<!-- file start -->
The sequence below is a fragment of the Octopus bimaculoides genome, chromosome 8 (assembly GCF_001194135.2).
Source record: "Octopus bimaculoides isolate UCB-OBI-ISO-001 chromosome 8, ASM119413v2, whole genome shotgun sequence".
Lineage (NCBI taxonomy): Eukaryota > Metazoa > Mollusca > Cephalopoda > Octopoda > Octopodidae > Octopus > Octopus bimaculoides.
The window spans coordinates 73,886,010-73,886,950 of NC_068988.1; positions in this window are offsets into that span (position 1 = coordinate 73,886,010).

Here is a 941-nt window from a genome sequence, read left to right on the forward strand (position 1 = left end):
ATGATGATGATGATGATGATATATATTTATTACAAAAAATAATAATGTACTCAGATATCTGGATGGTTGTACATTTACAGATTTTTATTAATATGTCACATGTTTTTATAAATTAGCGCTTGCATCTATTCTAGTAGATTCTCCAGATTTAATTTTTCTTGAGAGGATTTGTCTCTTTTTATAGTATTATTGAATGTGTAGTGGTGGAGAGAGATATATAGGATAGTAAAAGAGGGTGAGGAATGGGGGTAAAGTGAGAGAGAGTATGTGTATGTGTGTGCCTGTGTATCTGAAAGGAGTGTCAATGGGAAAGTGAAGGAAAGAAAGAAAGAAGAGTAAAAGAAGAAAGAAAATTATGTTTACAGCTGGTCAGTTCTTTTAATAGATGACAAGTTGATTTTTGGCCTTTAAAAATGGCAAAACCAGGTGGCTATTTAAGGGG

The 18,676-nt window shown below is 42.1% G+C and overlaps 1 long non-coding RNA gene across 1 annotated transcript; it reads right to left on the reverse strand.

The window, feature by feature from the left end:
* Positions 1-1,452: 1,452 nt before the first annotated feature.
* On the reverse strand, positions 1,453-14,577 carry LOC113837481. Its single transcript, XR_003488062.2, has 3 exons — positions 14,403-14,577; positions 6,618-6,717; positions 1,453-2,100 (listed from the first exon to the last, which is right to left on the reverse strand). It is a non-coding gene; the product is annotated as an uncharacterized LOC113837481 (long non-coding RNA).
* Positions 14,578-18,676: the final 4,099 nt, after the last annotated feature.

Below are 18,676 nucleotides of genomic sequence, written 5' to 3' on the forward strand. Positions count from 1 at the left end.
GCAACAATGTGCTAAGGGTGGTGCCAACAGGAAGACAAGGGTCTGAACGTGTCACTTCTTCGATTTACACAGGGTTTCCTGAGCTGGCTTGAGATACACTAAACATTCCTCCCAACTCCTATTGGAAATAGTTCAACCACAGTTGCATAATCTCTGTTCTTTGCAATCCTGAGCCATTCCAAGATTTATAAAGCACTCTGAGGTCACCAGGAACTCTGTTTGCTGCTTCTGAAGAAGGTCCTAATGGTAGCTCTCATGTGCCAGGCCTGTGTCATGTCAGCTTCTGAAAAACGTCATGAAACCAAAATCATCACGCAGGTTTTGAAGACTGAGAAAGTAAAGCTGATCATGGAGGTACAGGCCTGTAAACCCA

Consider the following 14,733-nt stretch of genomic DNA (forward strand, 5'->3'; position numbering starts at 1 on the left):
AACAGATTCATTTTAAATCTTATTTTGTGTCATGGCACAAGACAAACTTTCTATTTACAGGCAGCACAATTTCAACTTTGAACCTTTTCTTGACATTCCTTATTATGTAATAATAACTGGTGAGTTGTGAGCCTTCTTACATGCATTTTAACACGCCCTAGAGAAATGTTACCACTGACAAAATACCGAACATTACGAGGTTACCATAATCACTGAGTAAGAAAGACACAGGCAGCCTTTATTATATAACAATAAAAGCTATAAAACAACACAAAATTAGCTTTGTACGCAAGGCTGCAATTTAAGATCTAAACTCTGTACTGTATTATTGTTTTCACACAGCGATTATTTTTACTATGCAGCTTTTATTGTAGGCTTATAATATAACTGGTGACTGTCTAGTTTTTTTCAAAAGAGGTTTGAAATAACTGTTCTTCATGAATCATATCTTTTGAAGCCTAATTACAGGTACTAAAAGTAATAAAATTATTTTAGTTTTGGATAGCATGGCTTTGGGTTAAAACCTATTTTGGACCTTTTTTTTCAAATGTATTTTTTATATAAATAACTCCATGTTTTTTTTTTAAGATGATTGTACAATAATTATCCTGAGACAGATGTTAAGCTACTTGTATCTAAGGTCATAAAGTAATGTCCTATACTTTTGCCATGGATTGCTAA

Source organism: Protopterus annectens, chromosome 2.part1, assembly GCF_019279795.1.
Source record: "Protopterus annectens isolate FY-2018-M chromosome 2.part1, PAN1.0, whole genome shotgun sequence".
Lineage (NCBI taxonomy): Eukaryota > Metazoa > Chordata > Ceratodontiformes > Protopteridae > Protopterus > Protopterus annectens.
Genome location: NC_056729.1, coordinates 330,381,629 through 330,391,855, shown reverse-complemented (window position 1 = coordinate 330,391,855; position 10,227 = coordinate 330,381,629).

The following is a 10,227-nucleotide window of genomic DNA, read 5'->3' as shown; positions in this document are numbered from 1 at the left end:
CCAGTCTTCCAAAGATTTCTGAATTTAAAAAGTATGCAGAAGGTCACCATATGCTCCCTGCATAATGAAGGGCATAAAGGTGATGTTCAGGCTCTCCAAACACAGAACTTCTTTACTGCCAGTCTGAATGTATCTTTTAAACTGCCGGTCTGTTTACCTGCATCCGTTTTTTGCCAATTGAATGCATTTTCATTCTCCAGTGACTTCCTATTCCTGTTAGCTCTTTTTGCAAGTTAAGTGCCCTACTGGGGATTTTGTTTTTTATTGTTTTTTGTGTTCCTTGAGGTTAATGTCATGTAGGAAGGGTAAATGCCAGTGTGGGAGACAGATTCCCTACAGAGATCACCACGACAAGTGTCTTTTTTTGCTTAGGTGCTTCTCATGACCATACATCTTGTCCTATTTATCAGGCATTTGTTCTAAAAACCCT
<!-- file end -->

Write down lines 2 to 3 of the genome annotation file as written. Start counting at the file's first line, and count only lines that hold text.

Source record: "Octopus bimaculoides isolate UCB-OBI-ISO-001 chromosome 8, ASM119413v2, whole genome shotgun sequence".
Lineage (NCBI taxonomy): Eukaryota > Metazoa > Mollusca > Cephalopoda > Octopoda > Octopodidae > Octopus > Octopus bimaculoides.